Typical KPIs to measure brand awareness are traffic generator and visit rate. The first one will record the numbers of unique visitors to a given point of contact, digital or physical (website, store, social channel…). The visit rate calculates how many times one unique visitor is present comes to the given channel in a period of time.

    With omnichannel retailing, knowing the behavior when a customer visits and revisits the different touchpoints before making a purchase can be very useful to leverage the customer journey steps accordingly.

    2. Measuring your conversions

    The next measurement to understand each channel’s efficiency is the conversion rate: the total number of visitors who purchased something over the total number of visitors who came to the given channel.

    What’s more relevant in the case of omnichannel performance tracking would be the cross-channel conversion rate and each channel may contribute to the final purchasing decision.

    With this indicator, retailers can get a better picture of what are the real steps to purchasing decisions and the pattern of their habits.

    3. Measuring your customer engagement and loyalty

    Have you missed out on opportunities to showcase items that would complement something already in your customers’ basket?

    Just because a customer does not make that step in the store doesn’t mean the experience wasn’t valuable. They may go home and order from you online instead.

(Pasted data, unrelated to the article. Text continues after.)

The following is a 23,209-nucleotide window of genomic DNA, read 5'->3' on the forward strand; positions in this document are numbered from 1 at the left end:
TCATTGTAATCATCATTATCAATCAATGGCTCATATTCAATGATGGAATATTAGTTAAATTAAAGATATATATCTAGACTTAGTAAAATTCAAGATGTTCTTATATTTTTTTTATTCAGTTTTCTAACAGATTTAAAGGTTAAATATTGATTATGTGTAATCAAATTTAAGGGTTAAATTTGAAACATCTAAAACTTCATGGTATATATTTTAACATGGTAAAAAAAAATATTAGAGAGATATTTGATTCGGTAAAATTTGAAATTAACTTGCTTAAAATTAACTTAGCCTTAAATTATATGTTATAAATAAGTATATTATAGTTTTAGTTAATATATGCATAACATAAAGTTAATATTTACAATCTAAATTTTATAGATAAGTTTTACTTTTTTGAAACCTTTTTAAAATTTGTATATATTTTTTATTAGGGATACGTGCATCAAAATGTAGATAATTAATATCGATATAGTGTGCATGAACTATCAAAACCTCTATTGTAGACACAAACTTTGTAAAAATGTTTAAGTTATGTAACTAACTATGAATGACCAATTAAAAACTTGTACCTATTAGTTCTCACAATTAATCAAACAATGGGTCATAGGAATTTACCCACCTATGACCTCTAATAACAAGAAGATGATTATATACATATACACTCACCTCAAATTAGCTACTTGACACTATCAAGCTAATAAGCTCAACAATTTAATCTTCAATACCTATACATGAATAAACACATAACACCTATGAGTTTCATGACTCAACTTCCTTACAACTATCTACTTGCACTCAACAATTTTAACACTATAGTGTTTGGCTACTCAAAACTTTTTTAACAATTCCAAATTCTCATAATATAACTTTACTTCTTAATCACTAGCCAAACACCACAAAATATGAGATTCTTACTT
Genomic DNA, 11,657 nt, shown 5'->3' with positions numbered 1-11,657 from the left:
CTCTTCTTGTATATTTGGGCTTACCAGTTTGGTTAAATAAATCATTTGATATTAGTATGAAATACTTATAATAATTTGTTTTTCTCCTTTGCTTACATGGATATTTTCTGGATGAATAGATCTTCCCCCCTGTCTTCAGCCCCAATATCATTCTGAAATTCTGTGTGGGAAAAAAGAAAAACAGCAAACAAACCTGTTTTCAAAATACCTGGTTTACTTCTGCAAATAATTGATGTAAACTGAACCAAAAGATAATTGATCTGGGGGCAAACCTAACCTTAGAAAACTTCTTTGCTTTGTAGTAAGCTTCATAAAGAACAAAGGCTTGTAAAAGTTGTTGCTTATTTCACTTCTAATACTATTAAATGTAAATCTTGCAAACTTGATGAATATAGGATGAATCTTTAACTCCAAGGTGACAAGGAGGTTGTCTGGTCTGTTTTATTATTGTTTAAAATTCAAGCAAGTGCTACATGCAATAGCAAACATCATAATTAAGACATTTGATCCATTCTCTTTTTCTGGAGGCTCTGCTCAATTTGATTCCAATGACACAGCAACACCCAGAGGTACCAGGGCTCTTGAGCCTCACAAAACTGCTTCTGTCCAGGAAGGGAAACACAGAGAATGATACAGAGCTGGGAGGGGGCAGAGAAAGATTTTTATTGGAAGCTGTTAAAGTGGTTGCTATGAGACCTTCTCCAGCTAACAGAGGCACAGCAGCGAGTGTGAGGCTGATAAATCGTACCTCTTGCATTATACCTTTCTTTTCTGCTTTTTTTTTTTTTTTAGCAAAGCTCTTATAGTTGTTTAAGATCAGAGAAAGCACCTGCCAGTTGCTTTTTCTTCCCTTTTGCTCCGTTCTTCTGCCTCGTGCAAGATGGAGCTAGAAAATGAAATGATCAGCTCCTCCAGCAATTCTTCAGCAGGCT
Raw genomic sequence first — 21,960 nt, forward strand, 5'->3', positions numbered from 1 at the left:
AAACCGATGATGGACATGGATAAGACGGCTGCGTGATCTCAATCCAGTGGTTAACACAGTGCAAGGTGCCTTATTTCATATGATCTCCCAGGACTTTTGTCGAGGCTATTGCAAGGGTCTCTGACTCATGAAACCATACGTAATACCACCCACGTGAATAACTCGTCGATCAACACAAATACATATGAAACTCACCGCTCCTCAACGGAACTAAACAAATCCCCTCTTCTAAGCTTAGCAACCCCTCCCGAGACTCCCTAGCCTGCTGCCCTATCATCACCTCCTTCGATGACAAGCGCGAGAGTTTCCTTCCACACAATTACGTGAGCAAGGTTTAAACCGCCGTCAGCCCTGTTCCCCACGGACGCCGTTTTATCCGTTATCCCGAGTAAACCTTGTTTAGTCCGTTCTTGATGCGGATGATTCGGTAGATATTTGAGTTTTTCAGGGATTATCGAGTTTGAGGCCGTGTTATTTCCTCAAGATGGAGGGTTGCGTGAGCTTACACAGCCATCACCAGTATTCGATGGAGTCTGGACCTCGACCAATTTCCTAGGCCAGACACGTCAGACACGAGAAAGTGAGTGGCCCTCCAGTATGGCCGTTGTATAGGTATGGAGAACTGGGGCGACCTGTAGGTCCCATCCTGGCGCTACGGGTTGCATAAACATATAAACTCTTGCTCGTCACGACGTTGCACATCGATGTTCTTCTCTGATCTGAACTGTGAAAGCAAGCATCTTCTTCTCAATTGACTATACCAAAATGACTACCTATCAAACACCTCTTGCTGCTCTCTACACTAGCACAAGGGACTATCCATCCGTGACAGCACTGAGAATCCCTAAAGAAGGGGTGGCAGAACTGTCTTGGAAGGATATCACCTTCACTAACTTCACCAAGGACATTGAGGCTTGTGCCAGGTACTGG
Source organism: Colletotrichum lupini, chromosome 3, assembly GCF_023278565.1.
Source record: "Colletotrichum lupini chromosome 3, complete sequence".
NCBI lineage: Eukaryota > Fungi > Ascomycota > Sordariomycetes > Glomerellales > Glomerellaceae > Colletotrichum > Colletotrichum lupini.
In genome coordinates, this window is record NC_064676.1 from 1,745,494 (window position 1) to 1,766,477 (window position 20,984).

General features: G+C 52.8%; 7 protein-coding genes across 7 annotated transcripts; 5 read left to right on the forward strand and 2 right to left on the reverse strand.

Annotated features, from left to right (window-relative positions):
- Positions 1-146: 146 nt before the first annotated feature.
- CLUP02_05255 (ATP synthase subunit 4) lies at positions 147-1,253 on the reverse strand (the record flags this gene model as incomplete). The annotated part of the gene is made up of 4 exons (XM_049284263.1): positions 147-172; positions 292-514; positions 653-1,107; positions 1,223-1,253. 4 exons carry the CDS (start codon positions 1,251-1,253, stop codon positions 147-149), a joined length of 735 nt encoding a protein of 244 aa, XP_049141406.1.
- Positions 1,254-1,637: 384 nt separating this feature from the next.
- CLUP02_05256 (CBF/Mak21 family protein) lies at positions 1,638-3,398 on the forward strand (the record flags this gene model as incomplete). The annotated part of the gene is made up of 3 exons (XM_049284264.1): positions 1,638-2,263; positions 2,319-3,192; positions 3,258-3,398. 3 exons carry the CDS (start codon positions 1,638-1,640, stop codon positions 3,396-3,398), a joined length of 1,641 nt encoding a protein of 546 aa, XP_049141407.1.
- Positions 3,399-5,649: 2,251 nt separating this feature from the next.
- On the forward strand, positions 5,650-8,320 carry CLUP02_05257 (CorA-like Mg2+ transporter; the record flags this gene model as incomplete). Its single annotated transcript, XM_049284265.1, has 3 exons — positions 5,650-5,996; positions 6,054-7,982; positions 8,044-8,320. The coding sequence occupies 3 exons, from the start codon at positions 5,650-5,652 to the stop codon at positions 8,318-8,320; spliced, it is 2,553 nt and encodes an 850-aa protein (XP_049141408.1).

Targeted promotions and offers are probably the most efficient way to reward customers for their loyalty and they will generate some positive noise quite naturally.

    Advocacy is a nice way to measure customer satisfaction and can be measured by channel.

    Final words

    Combining and comparing your marketing, e-commerce platform and physical stores’ data can give you a real competitive advantage. It will give you insights into your prospects’ and customers’ behavior across several channels and will give you information on their purchasing habits. It will also help you pinpoint where your e-commerce store‘s visitors are leaving or abandoning their carts in order to improve your marketing funnel and conversions.

    Omni-channel retailers need to adopt a business intelligence tool that allows them to connect data from multiple sources, build interactive dashboards for all their teams and automate their KPIs to always stay on top of their performance. That’s a good thing that ClicData can help you achieve all that and more!